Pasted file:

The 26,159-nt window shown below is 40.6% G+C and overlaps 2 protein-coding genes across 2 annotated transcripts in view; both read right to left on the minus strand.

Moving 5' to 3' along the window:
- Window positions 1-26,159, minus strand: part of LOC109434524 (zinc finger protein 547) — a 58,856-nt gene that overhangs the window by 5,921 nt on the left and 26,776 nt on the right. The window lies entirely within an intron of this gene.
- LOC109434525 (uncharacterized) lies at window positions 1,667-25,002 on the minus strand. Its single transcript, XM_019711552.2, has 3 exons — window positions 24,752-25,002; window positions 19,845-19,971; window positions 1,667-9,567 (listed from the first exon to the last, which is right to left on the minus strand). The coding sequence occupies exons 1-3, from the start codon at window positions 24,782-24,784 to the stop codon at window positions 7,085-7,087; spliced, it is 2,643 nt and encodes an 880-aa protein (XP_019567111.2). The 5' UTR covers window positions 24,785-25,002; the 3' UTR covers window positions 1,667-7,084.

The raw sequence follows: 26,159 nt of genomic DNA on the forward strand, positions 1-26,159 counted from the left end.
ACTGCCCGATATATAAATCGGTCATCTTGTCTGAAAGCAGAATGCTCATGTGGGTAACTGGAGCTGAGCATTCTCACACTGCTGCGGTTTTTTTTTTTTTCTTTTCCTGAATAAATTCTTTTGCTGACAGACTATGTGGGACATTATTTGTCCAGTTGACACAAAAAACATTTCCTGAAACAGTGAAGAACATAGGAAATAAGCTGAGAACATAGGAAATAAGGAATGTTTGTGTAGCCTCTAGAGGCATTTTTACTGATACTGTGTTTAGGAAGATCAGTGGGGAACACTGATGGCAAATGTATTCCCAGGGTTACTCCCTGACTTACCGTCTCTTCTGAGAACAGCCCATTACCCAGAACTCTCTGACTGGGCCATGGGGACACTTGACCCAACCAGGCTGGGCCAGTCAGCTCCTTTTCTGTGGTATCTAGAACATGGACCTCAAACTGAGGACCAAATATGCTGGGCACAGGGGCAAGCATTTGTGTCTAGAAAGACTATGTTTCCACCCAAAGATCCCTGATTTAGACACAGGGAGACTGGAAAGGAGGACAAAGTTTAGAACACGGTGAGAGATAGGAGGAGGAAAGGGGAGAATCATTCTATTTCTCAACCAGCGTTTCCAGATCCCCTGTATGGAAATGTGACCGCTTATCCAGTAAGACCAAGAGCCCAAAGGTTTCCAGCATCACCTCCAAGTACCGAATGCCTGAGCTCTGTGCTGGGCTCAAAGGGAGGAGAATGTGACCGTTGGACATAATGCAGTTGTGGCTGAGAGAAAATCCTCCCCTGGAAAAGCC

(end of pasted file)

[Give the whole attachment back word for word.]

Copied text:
The 26,159-nt window shown below is 40.6% G+C and overlaps 2 protein-coding genes across 2 annotated transcripts in view; both read right to left on the minus strand.

Moving 5' to 3' along the window:
- Window positions 1-26,159, minus strand: part of LOC109434524 (zinc finger protein 547) — a 58,856-nt gene that overhangs the window by 5,921 nt on the left and 26,776 nt on the right. The window lies entirely within an intron of this gene.
- LOC109434525 (uncharacterized) lies at window positions 1,667-25,002 on the minus strand. Its single transcript, XM_019711552.2, has 3 exons — window positions 24,752-25,002; window positions 19,845-19,971; window positions 1,667-9,567 (listed from the first exon to the last, which is right to left on the minus strand). The coding sequence occupies exons 1-3, from the start codon at window positions 24,782-24,784 to the stop codon at window positions 7,085-7,087; spliced, it is 2,643 nt and encodes an 880-aa protein (XP_019567111.2). The 5' UTR covers window positions 24,785-25,002; the 3' UTR covers window positions 1,667-7,084.

The raw sequence follows: 26,159 nt of genomic DNA on the forward strand, positions 1-26,159 counted from the left end.
ACTGCCCGATATATAAATCGGTCATCTTGTCTGAAAGCAGAATGCTCATGTGGGTAACTGGAGCTGAGCATTCTCACACTGCTGCGGTTTTTTTTTTTTTCTTTTCCTGAATAAATTCTTTTGCTGACAGACTATGTGGGACATTATTTGTCCAGTTGACACAAAAAACATTTCCTGAAACAGTGAAGAACATAGGAAATAAGCTGAGAACATAGGAAATAAGGAATGTTTGTGTAGCCTCTAGAGGCATTTTTACTGATACTGTGTTTAGGAAGATCAGTGGGGAACACTGATGGCAAATGTATTCCCAGGGTTACTCCCTGACTTACCGTCTCTTCTGAGAACAGCCCATTACCCAGAACTCTCTGACTGGGCCATGGGGACACTTGACCCAACCAGGCTGGGCCAGTCAGCTCCTTTTCTGTGGTATCTAGAACATGGACCTCAAACTGAGGACCAAATATGCTGGGCACAGGGGCAAGCATTTGTGTCTAGAAAGACTATGTTTCCACCCAAAGATCCCTGATTTAGACACAGGGAGACTGGAAAGGAGGACAAAGTTTAGAACACGGTGAGAGATAGGAGGAGGAAAGGGGAGAATCATTCTATTTCTCAACCAGCGTTTCCAGATCCCCTGTATGGAAATGTGACCGCTTATCCAGTAAGACCAAGAGCCCAAAGGTTTCCAGCATCACCTCCAAGTACCGAATGCCTGAGCTCTGTGCTGGGCTCAAAGGGAGGAGAATGTGACCGTTGGACATAATGCAGTTGTGGCTGAGAGAAAATCCTCCCCTGGAAAAGCC